You may know that cannabis benefits individuals with PTSD, but did you MDMA might, as well? It’s true! After clinical studies proved the drug (also known as ecstasy) to benefit veterans with PTSD, the Food and Drug Administration labeled it as a “breakthrough” treatment. A medication only receives that status when it is likely to offer significantly better results than currently available treatments. As a result, the FDA is now pushing MDMA through clinical trials so it might help soldiers recover from war-related trauma.

Right now, you’re probably wondering, “how could MDMA help PTSD?” It’s quite simple, and it’s for the same reason party-goers tend to take the drug at raves and music festivals. When MDMA enters the bloodstream, it inspires a massive release of serotonin, dopamine, and norepinephrine. All three neurotransmitters cause the user to feel euphoric. It also gives them a heightened sense of empathy and physical sensations. As Popular Science reports, the feeling of someone else’s skin might result in the recognition of deep feelings of love. Additionally, the rhythmic beats of music and aesthetically pleasing sights become captivating.

When veterans take MDMA, their brains, too, are flooded with the neurotransmitters that cause them to focus on positive feelings. In this state, it is much easier to recall traumatic memories. At the same time, the process becomes less painful.

Popular Science reports,

“Biologically speaking, every time you engage a memory, you’re re-experiencing it. The set of neurons that encodes that memory are all firing the same way they did when the memory formed. But that means you might have an opportunity to revise the memory every time you recall it: because the original neurons are firing, they’re more susceptible to making new connections or strengthening old ones. A fearful memory will stay fearful you experience the same fear all over again whenever you recall it.”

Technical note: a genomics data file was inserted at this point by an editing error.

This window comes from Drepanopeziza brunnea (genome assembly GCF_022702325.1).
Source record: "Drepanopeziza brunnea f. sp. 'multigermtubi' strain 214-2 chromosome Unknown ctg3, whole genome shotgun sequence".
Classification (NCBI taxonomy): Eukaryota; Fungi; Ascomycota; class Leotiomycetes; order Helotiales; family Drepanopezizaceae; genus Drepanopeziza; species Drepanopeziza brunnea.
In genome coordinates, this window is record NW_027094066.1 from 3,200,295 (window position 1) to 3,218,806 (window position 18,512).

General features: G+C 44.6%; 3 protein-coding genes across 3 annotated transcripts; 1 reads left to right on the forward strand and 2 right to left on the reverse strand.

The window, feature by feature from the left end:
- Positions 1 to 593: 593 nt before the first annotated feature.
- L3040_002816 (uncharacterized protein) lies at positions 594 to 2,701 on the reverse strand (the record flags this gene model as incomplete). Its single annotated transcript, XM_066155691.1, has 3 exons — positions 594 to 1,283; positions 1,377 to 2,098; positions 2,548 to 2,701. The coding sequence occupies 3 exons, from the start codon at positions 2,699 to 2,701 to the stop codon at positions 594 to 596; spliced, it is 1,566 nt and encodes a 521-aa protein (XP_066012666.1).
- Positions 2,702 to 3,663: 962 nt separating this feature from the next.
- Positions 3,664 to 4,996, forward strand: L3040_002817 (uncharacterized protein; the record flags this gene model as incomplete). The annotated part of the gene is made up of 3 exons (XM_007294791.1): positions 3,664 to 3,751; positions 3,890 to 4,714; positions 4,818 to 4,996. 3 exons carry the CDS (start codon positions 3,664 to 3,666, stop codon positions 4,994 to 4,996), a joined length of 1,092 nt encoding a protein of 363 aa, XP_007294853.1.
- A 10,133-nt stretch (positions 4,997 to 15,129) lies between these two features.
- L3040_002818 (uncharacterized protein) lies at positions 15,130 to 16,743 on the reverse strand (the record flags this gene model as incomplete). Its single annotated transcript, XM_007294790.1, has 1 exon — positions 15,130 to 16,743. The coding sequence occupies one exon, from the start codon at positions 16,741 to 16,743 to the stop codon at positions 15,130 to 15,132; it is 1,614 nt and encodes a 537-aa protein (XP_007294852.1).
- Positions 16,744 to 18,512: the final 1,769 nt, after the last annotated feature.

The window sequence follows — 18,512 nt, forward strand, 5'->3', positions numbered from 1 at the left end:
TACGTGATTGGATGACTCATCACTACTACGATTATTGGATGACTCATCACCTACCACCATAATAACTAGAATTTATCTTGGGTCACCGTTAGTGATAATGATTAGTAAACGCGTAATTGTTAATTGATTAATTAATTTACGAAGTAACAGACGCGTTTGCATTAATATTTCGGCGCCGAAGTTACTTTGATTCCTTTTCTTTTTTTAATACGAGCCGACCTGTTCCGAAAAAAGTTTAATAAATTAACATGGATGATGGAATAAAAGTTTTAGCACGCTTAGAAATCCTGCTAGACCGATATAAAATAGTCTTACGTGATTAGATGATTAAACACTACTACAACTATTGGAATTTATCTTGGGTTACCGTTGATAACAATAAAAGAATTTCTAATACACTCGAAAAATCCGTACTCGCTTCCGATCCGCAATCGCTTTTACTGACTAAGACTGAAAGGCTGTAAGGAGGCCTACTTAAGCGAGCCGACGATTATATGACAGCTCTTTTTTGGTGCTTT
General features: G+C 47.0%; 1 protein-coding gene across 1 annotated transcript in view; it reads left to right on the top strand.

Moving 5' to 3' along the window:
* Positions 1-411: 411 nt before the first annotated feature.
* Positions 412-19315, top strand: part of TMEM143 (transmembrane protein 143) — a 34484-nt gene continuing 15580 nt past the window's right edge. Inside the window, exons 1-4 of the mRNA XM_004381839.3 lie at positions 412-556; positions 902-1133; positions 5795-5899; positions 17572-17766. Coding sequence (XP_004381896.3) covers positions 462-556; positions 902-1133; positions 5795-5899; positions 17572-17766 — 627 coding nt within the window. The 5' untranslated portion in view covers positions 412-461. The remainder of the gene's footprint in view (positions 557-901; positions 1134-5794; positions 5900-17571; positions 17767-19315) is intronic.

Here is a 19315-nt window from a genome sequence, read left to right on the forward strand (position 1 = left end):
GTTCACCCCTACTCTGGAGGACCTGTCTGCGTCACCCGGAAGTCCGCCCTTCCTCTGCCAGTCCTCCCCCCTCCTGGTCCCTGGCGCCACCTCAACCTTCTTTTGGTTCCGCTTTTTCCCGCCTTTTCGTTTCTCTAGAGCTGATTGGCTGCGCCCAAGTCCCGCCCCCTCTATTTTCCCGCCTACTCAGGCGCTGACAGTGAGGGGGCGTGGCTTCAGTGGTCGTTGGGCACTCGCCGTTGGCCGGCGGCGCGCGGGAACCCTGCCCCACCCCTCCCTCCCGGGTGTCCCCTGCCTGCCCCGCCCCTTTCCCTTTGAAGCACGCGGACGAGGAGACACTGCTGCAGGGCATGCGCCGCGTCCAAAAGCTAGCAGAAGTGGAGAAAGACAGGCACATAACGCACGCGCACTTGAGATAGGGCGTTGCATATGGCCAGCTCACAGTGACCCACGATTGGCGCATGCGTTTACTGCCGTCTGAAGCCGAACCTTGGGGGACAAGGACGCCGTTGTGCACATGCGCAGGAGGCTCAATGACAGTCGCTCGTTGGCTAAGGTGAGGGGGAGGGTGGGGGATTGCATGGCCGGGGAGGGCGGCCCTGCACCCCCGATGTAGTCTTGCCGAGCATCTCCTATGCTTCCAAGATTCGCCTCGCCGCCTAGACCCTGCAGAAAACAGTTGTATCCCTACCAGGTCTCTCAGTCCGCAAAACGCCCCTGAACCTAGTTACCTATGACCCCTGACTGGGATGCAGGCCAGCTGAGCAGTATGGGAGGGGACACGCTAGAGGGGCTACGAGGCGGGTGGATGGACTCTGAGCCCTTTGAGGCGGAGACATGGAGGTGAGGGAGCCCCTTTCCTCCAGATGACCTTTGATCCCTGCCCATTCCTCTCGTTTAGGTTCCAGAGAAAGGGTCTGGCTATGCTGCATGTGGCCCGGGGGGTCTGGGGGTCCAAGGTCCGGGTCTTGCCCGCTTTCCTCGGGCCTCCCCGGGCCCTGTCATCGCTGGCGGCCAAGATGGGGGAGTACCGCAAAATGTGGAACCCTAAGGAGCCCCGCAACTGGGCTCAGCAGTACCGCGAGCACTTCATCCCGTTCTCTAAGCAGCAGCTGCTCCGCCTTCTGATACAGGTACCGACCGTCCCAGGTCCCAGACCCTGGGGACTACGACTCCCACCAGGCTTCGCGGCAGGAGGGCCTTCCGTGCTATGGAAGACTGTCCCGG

Credit: Tes

In one of the studies, 67 percent of PTSD patients showed no signs of the disease after three MDMA sessions. Only 23 percent of non-MDMA-assisted patients had similar results. In another long-term study that followed 16 people with PTSD who were unresponsive to other therapies, only two had relapses and the rest were “clinically cured.” Their improvements lasted for years.

Common counter-arguments to the use of MDMA include the concern that long-term use might change the brain’s structure. Several studies in the past have shown detrimental effects in chronic MDMA users. However, a follow-up study in 2011 argued that much of the data was flawedThe researchers looked at MDMA users without considering the fact that many ecstasy users tend to use other illicit drugs and drink large amounts of alcohol. When the scope was limited to people who only used MDMA, they found no signs of long-term damage from the drug.

While MDMA is not guaranteed to work for everyone (what substance ever does?), it may prove to be a promising therapy and help millions of people with PTSD reclaim their lives.

Now that evidence exists proving MDMA helps individuals with PTSD rewire their brains, mental health professionals are being encouraged to reconsider their outlook on the drug.

MDMA might not work for everyone (what substance ever does?), but it may help millions of people who suffer from violent flashbacks reclaim their lives.